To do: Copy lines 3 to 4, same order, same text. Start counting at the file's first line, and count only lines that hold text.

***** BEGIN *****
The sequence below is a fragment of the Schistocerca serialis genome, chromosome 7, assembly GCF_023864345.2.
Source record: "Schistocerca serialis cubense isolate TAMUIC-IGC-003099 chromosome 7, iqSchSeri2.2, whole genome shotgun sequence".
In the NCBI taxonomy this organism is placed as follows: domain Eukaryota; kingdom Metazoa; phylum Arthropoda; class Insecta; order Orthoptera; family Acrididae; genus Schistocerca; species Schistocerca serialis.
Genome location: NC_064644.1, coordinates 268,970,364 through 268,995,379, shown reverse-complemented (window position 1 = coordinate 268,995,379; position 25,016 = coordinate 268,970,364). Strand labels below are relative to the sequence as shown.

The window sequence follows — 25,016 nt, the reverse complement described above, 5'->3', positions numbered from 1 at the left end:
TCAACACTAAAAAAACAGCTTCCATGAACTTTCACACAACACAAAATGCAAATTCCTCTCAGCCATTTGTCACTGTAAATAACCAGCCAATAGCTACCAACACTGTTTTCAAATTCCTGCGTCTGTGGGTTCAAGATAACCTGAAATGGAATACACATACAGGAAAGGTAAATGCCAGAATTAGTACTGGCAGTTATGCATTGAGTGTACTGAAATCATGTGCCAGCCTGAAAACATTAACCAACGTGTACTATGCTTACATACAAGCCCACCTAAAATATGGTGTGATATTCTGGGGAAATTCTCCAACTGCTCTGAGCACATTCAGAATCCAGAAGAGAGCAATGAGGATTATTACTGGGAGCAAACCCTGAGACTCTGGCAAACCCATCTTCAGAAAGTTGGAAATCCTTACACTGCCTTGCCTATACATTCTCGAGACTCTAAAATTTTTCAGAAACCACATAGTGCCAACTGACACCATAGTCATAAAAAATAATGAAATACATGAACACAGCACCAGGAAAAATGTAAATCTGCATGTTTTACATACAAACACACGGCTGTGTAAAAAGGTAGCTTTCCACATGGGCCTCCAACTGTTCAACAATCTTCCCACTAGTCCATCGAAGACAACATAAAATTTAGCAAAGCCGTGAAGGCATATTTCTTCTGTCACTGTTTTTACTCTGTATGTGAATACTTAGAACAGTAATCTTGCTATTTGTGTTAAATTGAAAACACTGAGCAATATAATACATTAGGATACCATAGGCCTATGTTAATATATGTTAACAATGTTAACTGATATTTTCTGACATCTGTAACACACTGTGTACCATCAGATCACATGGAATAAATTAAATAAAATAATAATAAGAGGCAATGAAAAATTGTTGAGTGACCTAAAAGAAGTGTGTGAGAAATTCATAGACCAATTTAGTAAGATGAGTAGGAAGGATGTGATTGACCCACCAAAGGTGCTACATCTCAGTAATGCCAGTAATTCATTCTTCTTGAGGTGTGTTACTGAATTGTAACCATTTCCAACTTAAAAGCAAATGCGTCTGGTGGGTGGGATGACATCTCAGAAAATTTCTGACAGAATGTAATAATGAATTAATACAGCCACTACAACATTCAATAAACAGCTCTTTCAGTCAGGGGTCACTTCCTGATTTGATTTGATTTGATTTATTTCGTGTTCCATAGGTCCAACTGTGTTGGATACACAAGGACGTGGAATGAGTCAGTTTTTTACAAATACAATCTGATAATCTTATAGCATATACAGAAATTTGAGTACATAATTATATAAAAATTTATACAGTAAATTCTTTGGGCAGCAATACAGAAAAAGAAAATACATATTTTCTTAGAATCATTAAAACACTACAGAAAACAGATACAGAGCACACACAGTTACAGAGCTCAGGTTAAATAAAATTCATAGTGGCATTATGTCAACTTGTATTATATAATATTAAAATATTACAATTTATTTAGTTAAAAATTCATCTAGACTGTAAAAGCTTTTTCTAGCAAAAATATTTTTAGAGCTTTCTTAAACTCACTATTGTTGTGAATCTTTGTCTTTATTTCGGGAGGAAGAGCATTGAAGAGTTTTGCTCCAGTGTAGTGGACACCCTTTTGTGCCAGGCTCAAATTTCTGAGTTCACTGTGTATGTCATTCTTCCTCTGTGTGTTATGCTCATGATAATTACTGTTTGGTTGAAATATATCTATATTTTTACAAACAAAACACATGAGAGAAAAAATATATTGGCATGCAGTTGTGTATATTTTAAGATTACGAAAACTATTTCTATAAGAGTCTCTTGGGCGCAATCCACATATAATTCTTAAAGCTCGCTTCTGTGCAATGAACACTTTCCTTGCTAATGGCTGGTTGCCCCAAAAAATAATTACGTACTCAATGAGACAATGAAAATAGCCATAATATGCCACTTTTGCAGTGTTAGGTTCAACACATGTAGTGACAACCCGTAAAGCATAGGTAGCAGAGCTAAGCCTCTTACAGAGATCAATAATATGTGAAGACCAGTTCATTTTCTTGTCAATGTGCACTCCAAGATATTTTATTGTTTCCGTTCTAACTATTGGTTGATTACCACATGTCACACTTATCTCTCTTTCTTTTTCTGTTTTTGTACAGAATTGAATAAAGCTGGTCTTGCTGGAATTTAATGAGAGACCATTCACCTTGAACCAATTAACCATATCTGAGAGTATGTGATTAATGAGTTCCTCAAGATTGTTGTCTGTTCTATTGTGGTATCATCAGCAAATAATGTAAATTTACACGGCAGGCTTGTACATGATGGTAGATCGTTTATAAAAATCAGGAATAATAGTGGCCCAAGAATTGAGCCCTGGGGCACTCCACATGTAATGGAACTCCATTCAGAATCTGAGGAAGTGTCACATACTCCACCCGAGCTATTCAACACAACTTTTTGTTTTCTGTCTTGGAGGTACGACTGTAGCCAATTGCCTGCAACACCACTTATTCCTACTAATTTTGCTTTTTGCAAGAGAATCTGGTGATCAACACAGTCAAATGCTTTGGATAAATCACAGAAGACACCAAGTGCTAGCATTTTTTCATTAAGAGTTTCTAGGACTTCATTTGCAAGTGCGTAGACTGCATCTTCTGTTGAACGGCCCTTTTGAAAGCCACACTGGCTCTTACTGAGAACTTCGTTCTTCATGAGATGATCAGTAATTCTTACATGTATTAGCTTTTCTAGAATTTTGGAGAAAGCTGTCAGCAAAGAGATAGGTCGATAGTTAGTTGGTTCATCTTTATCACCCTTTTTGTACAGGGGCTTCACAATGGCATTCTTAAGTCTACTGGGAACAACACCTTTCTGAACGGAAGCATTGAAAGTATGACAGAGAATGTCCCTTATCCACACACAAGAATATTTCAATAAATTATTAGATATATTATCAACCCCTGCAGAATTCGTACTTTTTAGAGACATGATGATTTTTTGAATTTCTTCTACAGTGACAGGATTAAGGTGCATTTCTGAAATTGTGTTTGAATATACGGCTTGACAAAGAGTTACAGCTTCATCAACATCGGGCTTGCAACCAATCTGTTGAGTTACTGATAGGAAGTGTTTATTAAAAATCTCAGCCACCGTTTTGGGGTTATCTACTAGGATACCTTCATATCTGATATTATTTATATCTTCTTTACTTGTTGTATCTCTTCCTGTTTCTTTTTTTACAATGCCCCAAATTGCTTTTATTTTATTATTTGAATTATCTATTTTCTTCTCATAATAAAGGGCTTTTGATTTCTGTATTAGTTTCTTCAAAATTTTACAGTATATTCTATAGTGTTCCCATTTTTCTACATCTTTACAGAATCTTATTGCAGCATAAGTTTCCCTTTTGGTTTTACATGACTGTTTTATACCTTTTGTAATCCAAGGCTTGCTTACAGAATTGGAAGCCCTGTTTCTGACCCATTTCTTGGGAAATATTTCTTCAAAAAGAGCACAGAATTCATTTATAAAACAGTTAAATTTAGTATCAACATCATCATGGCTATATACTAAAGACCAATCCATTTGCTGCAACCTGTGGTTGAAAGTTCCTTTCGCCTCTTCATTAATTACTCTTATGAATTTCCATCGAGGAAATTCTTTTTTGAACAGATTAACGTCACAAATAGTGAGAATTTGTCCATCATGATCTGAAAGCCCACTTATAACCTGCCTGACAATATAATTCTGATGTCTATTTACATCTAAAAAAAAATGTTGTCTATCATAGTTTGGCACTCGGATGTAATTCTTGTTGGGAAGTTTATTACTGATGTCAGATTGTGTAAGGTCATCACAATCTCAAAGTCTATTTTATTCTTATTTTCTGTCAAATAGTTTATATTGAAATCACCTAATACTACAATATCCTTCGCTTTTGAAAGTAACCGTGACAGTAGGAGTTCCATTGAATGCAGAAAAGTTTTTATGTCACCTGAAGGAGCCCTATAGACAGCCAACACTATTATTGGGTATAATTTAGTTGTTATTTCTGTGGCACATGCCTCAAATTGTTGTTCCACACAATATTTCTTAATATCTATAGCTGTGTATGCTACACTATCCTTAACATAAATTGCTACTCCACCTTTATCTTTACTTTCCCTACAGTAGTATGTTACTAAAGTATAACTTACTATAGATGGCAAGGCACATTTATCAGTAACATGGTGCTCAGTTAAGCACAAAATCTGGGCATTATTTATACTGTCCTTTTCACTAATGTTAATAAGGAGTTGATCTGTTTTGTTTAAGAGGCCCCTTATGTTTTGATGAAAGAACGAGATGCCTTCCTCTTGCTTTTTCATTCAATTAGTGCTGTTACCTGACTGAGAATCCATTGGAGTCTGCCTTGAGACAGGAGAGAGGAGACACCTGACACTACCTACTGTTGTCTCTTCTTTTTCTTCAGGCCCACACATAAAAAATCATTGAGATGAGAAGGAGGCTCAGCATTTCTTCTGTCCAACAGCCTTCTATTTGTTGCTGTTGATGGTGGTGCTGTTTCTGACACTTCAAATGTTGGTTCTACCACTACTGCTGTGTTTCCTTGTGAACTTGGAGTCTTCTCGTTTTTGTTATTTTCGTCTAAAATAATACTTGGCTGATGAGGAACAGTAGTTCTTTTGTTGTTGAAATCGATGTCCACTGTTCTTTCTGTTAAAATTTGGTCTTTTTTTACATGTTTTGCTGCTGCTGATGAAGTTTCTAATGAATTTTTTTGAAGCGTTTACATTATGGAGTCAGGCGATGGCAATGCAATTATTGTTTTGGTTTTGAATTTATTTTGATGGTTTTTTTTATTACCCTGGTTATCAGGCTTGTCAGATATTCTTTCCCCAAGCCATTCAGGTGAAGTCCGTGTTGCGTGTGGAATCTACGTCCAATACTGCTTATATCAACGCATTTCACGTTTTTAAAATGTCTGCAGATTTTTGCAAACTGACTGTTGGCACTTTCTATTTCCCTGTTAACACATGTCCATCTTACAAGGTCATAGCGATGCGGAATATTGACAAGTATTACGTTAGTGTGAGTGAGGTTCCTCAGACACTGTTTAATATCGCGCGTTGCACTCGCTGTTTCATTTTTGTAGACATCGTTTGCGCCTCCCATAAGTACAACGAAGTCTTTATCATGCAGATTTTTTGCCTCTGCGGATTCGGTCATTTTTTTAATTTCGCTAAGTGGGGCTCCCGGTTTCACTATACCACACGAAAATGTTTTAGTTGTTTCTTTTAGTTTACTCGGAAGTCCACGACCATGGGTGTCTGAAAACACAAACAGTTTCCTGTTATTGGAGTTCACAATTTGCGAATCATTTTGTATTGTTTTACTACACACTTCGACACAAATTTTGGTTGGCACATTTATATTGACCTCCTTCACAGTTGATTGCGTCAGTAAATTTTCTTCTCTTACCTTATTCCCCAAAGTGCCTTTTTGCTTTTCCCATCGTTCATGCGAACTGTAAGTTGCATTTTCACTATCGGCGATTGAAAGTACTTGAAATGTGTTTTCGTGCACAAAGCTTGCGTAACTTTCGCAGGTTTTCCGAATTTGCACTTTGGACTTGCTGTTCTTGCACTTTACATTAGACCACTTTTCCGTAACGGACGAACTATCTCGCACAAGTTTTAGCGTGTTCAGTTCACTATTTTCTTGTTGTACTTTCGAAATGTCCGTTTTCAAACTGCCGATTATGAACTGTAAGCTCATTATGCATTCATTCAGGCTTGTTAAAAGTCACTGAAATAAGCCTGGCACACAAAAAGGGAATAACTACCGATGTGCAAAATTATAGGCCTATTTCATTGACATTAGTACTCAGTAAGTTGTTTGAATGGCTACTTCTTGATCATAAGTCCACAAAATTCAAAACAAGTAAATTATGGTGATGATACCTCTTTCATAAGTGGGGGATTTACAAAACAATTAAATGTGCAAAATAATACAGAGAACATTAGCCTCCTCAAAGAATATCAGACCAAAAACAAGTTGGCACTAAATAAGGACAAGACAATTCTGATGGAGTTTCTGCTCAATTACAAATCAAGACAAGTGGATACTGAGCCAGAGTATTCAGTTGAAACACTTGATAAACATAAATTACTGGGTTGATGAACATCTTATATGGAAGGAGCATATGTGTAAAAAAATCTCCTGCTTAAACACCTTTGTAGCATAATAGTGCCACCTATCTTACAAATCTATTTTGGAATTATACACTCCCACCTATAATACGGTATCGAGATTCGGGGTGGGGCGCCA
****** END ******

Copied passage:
In the NCBI taxonomy this organism is placed as follows: domain Eukaryota; kingdom Metazoa; phylum Arthropoda; class Insecta; order Orthoptera; family Acrididae; genus Schistocerca; species Schistocerca serialis.
Genome location: NC_064644.1, coordinates 268,970,364 through 268,995,379, shown reverse-complemented (window position 1 = coordinate 268,995,379; position 25,016 = coordinate 268,970,364). Strand labels below are relative to the sequence as shown.